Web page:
Make us your home page
Instagram

Today’s top headlines delivered to you daily.

(View our Privacy Policy)

Tampa inquiry finds Medicare fraud paid for illegal oxycodone

Brian Francis Kelly admits to a health care fraud conspiracy charge in the federal case in Tampa.

Brian Francis Kelly admits to a health care fraud conspiracy charge in the federal case in Tampa.

TAMPA — A Broward County man with a history of drug dealing found a novel way to front his oxycodone trade.

Medicare Part D.

Brian Francis Kelly, 53, is one of four people accused in a conspiracy to use HIV patients and a Coral Gables clinic to defraud the federal government by filing false claims for drugs and medical care through the now-defunct St. Petersburg Medicare insurer, Universal Health Care Group.

Universal filed for bankruptcy protection last year amid allegations of fraud and embezzlement, but in the latest matter, the government calls the insurer a victim of fraud.

The U.S. Attorney's Office in Tampa unsealed indictments this week against Kelly, Gladys Fuertes, 40, Mario Fuertes, 38, and Cathleen Ortega, 55, based on an investigation by the Tampa Bay office of the Medicare Fraud Strike Force.

In a signed plea agreement, Kelly said he recruited patients for the Fuertes couple's clinic, Gables Medical and Therapy Center, which then used the patient identities to claim reimbursements for medical treatments not provided.

The patients got kickbacks and oxycodone prescriptions, which at times were forged by the Fuerteses, the plea agreement states.

"Some patients took the oxycodone pills prescribed, while others sold the pills to Kelly for cash," the document states. "Kelly sold the oxycodone pills to street-level users and other distributors in Florida and Pennsylvania in exchange for cash, typically between $25 to $50 per pill."

The prescriptions were filled at a Fort Lauderdale pharmacy, which then submitted claims for reimbursement to Universal's Medicare Part D plan.

Medicare Part D is a federal program to subsidize the cost of prescription drugs.

It's unclear how much government money went to oxycodone.

But the Gables clinic filed claims for treatment in excess of $1 million, of which Universal paid $266,423, Kelly's plea agreement states.

In one case, the clinic billed Universal $91,342 for a patient who received no treatment, the document states.

Kelly, originally from Massachusetts, was convicted in Broward in 2006 on charges that included possession with intent to distribute methamphetamine.

In the current federal case, he admits to a health care fraud conspiracy charge, though he has not yet formalized the plea deal with a court appearance.

Ortega, in her plea, admits to making false statements to investigators.

The Fuerteses, arrested Wednesday in Miami, are charged with conspiracy, health care fraud, aggravated identity theft and obstructing a health care investigation.

Patty Ryan can be reached at pryan@tampabay.com or (813) 226-3382.

Tampa inquiry finds Medicare fraud paid for illegal oxycodone 03/28/14 [Last modified: Friday, March 28, 2014 11:24pm]
Photo reprints | Article reprints

© 2017 Tampa Bay Times

    

Join the discussion: Click to view comments, add yours

Loading...
  1. Search for missing Army helicopter crew suspended in Hawaii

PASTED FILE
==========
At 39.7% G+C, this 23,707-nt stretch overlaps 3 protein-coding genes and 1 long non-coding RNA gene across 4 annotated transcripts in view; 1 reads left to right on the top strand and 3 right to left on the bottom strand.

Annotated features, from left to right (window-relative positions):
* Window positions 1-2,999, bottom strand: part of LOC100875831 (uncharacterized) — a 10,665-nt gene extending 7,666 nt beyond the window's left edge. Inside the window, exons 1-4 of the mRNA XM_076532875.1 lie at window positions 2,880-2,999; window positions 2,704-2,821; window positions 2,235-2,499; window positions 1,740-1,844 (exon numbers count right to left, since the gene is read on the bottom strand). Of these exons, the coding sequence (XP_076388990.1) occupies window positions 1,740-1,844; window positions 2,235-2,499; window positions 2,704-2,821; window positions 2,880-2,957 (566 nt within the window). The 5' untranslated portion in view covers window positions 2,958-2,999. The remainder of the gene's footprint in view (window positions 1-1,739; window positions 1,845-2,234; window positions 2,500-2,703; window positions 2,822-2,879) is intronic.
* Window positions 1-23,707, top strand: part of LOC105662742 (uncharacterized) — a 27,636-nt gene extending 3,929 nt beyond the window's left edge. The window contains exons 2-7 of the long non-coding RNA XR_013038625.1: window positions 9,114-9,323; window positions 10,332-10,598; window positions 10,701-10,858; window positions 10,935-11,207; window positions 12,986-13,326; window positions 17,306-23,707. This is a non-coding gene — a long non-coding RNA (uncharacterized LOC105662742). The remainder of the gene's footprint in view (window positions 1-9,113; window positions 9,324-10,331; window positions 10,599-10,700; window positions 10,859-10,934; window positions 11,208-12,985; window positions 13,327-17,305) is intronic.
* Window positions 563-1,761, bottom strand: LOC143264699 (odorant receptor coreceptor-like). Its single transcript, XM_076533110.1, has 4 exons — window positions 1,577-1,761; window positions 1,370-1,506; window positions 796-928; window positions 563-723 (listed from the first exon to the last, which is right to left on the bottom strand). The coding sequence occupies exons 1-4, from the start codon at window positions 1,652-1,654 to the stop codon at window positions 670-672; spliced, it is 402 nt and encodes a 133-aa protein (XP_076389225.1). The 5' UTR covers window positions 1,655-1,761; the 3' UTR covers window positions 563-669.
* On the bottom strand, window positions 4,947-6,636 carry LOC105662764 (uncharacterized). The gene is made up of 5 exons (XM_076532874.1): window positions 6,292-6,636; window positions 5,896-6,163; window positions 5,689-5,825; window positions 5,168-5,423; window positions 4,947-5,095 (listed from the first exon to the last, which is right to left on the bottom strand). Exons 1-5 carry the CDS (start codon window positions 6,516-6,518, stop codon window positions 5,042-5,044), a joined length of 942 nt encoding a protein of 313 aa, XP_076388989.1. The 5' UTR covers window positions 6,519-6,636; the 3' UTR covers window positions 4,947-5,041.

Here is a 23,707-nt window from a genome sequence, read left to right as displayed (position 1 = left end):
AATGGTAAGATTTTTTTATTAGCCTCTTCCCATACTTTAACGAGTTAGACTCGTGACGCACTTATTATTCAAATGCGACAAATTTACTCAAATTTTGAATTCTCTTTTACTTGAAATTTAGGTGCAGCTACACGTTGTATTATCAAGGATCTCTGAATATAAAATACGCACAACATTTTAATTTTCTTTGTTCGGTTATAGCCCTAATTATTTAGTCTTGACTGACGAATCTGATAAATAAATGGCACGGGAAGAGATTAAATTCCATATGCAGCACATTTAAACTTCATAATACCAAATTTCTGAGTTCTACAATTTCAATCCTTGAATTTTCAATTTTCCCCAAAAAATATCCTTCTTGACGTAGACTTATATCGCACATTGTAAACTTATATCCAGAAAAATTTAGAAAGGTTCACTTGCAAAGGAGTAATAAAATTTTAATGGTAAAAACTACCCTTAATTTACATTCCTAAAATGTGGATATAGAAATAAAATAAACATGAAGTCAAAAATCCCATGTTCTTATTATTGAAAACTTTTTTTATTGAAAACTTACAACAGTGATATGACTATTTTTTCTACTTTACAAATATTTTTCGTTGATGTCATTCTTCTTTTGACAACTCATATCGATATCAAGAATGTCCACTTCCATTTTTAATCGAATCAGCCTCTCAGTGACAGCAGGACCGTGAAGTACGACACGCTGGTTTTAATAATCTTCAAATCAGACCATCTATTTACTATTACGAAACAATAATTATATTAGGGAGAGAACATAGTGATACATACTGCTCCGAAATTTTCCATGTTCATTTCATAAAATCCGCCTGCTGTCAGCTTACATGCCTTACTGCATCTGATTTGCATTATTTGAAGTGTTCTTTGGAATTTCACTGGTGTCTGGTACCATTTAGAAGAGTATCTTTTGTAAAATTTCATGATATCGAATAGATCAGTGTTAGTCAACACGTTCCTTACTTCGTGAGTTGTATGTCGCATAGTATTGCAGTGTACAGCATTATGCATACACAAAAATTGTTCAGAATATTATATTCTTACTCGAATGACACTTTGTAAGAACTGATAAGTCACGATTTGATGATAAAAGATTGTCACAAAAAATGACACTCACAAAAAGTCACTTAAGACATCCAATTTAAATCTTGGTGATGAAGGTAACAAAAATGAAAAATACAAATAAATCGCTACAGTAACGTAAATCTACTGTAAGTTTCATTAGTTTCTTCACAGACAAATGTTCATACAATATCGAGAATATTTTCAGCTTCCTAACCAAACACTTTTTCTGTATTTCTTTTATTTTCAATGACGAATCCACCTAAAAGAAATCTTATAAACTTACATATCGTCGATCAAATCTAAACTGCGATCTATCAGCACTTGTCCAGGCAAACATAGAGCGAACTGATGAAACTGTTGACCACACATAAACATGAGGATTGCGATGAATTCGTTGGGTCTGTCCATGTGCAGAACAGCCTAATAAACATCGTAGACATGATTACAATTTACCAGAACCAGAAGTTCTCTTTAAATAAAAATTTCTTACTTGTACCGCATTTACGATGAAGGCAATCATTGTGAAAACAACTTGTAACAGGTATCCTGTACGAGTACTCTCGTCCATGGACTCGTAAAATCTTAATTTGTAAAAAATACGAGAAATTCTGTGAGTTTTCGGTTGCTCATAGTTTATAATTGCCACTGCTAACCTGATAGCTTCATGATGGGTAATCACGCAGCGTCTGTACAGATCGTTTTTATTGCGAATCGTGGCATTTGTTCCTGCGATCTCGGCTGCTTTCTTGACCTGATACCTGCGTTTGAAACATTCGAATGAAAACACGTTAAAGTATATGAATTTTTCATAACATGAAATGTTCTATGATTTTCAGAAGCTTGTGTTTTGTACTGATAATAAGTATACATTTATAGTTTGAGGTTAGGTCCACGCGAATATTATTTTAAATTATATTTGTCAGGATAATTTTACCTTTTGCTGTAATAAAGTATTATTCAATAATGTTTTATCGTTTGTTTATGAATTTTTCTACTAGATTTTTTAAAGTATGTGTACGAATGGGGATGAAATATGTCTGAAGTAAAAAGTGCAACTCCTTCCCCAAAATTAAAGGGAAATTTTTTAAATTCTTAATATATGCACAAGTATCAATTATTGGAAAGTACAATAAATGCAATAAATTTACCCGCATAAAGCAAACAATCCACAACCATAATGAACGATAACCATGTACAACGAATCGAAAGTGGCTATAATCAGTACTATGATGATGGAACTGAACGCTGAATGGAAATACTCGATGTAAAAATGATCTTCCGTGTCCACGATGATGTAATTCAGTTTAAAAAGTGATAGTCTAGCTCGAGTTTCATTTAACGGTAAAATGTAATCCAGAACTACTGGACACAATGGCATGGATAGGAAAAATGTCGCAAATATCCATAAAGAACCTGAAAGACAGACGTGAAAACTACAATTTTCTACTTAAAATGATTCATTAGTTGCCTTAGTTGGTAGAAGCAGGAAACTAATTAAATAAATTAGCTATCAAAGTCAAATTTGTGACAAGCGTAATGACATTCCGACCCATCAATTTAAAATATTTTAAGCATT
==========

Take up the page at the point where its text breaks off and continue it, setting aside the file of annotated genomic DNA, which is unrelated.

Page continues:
Military

    HONOLULU — Officials have suspended the search for five Army soldiers who were aboard a helicopter that crashed during offshore training in Hawaii last week.

    Water safety officials hand over possible debris from an Army UH-60 Black Hawk helicopter crash to military personnel stationed at a command center in a harbor, Wednesday in Haleiwa, Hawaii, a day after. an Army helicopter with five on board crashed several miles off Oahu's North Shore. Officials  suspended the search for five Army soldiers in a helicopter crash during offshore training in Hawaii on Monday. [Associated Press]
  2. Rubio praises Trump for 'excellent' speech on Afghanistan

    Blogs

    Sen. Marco Rubio praised President Donald Trump's "excellent" speech on Afghanistan. Sen. Bill Nelson was less effusive but agreed with the goal.

  3. Gov. Rick Scott blasts report of shifting words on Charlottesville

    Blogs

    Gov. Rick Scott, one of the most scripted politicians in modern Florida history, said Monday that ‘both sides” bore blame for Charlottesville.

  4. Record $417 million awarded in lawsuit linking baby powder to cancer

    Nation

    LOS ANGELES — A Los Angeles jury on Monday ordered Johnson & Johnson to pay a record $417 million to a hospitalized woman who claimed in a lawsuit that the talc in the company's iconic baby powder causes ovarian cancer when applied regularly for feminine hygiene.

    A bottle of Johnson's baby powder is displayed. On Monday, Aug. 21, 2017, a Los Angeles County Superior Court spokeswoman confirmed that a jury has ordered Johnson & Johnson to pay $417 million in a case to a woman who claimed in a lawsuit that the talc in the company's iconic baby powder causes ovarian cancer when applied regularly for feminine hygiene. [Associated Press]
  5. Search under way for missing sailors; Navy chief orders inquiry

    Military

    SINGAPORE — The U.S. Navy ordered a broad investigation Monday into the performance and readiness of the Pacific-based 7th Fleet after the USS John S. McCain collided with an oil tanker in Southeast Asian waters, leaving 10 U.S. sailors missing and others injured.

    Damage is visible as the USS John S. McCain steers toward Singapore’s naval base on Monday.